Samburu school principal who earned a global PhD

Principal of AIC Moi Girls’ Secondary School, Samburu Alice Gituru. The University of America conferred to her an honorary doctorate for outstanding leadership.

Photo credit: Photo | Pool

What you need to know:

  • The principal AIC Moi Girls Samburu was conferred an honorary doctorate by The University of America for her outstanding leadership.
  • In 2021, 58 girls from the school enrolled in various universities for diploma and degree courses.
  • One girl got pregnant twice, returned, sat her KCSE,, scored a C plus and now a student at Kenyatta University. 

The University of America recently conferred an honorary doctorate to the principal of AIC Moi Girls Samburu, Alice Gituru for her outstanding leadership. She was among six others who received the degree at AIC Kurget grounds Eldoret on April 23, 2022.

The institution is a public extra county girls’ boarding school located in Maralal Town, Kisiria Location, in Samburu County.

In 2021, 58 girls from the school enrolled in various universities for diploma and degree courses.

In an interview with Nation.africa, the principal shares some of her achievements and challenges.

“I moved to AIC Moi Girls in Samburu after my promotion by the Teachers Service Commission (TSC), from Moi Forces Academy Lanet, in Nakuru where I was the deputy principal. My focus after getting to the Maralal was to ensure there is discipline in the school.

This has not been easy. I constantly engage parents in meetings in the presence of a translator. Still, I am grateful that they have been cooperative and always come to school whenever I call them. Thanks to their support, the girls are now focused and well behaved.

Development agenda

Infrastructure was also key in my development agenda when I arrived. Since 2015, we have built eight classrooms, one laboratory, a library, a dormitory, a modern gate, a deputy principal's house inside the school, and an extra ablution blocks for students and staff. We have also drilled water and expanded the dining area.

Female Genital Mutilation (FGM) and beading are two cultural practices that threaten the education of the girl child in this region. We also struggle with cases of early pregnancies. Despite these challenges, I am determined to keep as many girls in school as possible.

Ms Gituru allows students who get pregnant to resume their studies after giving birth.

Photo credit: Photo | Pool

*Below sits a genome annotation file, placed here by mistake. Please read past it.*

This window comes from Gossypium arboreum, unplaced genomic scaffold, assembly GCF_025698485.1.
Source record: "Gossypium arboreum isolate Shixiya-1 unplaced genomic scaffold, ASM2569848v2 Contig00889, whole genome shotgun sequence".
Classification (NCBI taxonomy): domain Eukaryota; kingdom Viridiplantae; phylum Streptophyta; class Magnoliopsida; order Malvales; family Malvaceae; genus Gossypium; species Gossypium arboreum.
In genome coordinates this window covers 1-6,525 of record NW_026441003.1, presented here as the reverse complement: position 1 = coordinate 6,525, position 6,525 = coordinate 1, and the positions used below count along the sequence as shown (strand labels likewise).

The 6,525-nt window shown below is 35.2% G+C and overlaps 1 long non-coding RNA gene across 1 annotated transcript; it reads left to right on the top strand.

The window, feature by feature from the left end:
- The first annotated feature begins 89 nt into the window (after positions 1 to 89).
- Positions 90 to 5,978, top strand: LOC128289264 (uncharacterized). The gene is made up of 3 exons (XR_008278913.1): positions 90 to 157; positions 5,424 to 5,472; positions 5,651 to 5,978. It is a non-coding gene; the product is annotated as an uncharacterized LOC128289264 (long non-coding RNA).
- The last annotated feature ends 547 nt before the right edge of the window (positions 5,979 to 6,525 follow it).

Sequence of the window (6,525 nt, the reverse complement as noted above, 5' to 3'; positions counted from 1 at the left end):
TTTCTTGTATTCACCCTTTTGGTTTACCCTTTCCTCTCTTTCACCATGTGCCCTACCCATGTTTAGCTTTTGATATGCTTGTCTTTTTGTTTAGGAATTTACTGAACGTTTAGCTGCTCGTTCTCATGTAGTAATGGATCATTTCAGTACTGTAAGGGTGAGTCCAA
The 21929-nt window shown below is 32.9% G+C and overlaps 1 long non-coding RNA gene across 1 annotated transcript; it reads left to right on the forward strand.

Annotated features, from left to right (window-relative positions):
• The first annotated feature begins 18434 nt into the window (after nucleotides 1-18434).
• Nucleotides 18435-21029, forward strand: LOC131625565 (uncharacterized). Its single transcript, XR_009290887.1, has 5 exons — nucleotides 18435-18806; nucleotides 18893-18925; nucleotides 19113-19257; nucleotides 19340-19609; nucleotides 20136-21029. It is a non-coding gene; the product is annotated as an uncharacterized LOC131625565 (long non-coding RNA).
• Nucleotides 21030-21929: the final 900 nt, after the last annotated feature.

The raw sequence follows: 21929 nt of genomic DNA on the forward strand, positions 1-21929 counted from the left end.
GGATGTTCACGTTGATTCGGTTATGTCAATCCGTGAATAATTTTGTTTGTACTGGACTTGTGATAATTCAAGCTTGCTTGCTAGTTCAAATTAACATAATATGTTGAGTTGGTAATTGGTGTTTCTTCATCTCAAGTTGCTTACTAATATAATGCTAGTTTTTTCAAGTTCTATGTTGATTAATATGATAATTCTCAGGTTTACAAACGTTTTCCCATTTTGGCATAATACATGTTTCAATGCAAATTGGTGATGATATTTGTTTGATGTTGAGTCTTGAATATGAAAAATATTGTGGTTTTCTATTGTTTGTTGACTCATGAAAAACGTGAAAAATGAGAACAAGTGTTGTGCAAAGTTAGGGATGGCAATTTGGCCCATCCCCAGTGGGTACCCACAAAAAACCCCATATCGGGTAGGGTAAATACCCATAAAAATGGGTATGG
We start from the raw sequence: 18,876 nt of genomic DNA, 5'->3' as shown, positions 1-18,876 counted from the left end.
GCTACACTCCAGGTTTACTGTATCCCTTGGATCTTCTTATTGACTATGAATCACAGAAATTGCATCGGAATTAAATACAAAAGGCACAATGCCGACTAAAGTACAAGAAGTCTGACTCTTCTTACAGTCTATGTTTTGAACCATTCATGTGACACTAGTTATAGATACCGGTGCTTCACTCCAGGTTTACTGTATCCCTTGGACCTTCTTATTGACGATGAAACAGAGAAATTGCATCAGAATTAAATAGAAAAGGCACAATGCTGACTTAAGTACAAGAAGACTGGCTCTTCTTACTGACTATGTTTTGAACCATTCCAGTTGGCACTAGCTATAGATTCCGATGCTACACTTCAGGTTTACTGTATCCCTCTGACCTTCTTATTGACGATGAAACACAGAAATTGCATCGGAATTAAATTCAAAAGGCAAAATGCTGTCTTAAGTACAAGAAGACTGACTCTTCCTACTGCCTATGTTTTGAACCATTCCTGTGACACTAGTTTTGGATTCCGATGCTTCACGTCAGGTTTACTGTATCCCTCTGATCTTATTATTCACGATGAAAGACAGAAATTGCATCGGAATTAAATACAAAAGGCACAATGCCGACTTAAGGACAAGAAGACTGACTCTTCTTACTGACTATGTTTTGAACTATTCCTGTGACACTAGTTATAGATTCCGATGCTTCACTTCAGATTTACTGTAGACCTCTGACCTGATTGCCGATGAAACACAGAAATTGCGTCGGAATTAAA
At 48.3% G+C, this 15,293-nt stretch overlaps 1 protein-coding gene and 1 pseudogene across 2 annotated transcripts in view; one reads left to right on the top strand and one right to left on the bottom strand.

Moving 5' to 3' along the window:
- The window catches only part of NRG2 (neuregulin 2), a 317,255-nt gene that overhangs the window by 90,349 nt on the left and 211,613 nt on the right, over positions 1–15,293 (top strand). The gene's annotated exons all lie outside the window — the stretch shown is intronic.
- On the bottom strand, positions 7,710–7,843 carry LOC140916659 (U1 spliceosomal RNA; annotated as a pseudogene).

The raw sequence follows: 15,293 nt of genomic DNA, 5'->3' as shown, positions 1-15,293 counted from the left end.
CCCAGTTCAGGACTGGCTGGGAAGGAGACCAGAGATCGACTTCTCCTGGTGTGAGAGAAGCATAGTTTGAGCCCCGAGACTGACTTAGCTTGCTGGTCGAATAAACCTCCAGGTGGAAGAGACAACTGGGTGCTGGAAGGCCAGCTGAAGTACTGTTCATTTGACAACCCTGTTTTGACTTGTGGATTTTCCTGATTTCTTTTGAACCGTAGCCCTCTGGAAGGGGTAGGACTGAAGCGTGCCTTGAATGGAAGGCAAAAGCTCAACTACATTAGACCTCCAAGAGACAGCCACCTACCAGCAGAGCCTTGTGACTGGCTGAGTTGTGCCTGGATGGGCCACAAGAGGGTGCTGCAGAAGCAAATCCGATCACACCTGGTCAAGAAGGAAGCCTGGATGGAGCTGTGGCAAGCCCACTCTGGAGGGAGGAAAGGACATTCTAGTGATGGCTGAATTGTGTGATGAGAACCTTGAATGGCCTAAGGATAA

When the girls get pregnant, I always allow them to resume their studies after giving birth. And many usually post good results. One girl got pregnant twice and I let her return and sit her Kenya Certificate of Secondary Education (KCSE). She managed to get a C plus. She is now enrolled at Kenyatta University. Cases like hers are the reason I never turn a girl away. 

Another problem we are currently experiencing is drought. Parents are no longer able to pay school fees because their animals have died. However, I do not dismiss the girls but allow the parents to pay in instalments when they can. 

I am big on building the esteem of the girls and expanding their view of life. Most of them are from the interior villages in Samburu County, where life conditions are harsh due to persistent drought. They do not know any life beyond herding that is why I ensure we have educational trips outside the county to areas like Jomo Kenyatta International Airport in Nairobi. I believe such trips have boosted their morale and kept them yearning to come back to school.

Getting the number of girls from 422 in 2015, to 700 has been a joint effort. I am grateful to the parent’s association and the board of management for their support in running the institution. The Ministry of Education and TSC have ensured we have enough teachers.

Moral, spiritual growth

The county government of Samburu and local leaders have also supported some girls with bursaries and scholarships. The AIC Church who are the sponsors, have contributed in the moral and spiritual growth of the girls.

My work is getting recognised, as was the case with The University of America, which I must admit, is very rewarding and encouraging.”

Beading is a Samburu culture where a Moran (a freshly circumcised warrior) who is closely related to a girl presents her with red beads as a sign that he has officially entered into a temporary sexual relationship with her. A house is erected by the girl’s mother to prove her consent for the relationship. Pregnancy is highly forbidden in such relationships and has to be terminated immediately despite the high risks involved.


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